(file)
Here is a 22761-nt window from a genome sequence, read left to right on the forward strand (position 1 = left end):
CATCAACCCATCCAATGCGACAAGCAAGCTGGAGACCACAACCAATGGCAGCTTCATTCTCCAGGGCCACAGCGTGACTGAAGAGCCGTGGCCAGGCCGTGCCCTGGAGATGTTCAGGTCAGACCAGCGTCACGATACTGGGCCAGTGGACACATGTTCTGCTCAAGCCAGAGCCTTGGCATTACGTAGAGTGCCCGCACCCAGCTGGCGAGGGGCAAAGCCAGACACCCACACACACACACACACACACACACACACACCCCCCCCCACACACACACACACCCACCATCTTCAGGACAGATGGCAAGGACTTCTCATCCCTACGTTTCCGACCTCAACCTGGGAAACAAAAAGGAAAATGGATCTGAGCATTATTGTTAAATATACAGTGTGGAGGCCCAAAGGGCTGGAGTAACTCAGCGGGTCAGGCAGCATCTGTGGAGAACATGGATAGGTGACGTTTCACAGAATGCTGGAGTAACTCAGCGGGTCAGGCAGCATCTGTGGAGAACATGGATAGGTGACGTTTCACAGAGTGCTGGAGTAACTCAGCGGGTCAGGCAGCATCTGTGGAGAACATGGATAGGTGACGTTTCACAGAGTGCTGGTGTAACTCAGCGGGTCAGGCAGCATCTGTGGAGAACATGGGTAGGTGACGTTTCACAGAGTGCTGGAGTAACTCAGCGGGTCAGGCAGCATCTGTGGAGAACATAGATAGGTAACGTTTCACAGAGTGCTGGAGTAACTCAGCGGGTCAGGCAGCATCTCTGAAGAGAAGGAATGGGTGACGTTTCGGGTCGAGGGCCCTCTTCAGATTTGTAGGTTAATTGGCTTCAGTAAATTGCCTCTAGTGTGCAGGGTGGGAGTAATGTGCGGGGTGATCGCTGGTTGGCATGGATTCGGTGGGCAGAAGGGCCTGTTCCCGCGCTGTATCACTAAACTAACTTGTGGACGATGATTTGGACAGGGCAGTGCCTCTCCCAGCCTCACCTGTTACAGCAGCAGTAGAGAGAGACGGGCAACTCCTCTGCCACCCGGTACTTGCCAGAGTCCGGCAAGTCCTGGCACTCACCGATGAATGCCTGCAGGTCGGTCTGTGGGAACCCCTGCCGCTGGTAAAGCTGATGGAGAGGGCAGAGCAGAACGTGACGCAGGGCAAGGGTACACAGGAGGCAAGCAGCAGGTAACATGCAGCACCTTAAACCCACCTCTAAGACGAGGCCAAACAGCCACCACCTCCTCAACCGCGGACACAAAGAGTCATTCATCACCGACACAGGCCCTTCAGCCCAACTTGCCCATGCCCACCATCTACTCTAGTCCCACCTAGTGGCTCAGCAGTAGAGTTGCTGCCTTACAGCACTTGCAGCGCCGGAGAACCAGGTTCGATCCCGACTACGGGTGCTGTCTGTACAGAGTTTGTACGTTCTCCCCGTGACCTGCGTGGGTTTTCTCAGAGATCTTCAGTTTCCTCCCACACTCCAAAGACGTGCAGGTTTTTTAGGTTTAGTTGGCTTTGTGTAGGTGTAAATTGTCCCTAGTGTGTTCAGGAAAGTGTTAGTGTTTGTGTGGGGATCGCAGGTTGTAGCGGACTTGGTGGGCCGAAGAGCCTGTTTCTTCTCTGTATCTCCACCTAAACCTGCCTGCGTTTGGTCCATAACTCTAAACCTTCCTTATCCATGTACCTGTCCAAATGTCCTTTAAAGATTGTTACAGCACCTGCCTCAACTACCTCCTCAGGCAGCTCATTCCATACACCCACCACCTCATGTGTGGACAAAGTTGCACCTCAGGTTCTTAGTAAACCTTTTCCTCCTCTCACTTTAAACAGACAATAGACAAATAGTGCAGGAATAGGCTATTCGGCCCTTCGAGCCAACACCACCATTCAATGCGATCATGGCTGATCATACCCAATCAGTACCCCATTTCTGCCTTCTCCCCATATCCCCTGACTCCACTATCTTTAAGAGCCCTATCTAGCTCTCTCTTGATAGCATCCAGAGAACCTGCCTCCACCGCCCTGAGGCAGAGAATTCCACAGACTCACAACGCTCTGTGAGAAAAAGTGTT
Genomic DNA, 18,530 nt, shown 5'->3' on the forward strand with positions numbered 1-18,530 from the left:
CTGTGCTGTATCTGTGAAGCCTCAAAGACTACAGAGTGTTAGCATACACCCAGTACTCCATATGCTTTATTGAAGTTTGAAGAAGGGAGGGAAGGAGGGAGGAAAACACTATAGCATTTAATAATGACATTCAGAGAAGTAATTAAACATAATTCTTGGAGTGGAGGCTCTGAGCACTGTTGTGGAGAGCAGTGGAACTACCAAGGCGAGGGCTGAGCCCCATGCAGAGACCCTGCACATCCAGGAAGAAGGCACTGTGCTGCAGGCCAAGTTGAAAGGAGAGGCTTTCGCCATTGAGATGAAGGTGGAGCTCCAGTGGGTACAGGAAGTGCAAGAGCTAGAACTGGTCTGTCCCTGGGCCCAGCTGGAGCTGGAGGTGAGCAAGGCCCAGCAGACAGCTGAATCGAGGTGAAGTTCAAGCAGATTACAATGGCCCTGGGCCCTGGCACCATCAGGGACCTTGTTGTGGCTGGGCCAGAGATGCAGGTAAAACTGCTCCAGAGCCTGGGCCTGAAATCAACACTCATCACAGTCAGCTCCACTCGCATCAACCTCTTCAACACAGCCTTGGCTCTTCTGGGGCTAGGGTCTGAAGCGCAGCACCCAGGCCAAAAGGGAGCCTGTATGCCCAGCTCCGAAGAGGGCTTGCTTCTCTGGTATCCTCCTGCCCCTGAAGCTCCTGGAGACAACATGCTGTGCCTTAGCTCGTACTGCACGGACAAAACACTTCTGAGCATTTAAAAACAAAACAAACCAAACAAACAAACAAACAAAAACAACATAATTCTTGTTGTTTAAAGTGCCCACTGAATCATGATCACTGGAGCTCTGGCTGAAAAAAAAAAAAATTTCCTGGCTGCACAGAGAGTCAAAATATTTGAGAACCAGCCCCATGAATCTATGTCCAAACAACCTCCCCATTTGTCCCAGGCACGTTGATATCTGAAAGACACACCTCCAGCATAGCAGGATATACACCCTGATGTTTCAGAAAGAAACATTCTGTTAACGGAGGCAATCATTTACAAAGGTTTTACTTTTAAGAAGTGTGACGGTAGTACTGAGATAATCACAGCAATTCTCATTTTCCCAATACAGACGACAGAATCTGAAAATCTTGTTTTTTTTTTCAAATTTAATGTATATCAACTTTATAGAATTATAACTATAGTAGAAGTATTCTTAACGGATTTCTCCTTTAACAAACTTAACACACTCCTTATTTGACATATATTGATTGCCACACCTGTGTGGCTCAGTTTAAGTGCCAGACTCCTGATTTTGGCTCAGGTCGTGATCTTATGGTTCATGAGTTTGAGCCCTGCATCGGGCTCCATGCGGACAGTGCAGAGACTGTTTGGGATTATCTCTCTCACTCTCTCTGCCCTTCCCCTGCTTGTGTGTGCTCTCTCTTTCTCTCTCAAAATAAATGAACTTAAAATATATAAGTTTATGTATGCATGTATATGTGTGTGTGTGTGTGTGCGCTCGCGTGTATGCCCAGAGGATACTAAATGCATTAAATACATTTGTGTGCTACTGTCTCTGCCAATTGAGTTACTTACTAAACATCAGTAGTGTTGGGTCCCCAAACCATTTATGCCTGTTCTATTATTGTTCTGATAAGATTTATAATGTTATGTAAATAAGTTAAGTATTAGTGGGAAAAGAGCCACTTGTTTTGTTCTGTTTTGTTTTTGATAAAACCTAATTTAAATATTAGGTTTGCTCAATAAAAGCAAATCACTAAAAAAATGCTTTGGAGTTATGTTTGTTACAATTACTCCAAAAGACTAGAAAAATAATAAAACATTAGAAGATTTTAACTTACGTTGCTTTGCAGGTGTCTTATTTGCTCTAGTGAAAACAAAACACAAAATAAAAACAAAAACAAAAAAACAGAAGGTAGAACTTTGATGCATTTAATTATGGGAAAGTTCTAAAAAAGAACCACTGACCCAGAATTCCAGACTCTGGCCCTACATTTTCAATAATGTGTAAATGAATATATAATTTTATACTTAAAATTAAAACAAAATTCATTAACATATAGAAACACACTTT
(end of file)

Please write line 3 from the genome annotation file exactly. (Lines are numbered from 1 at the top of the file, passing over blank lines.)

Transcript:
Genomic DNA, 18,530 nt, shown 5'->3' on the forward strand with positions numbered 1-18,530 from the left: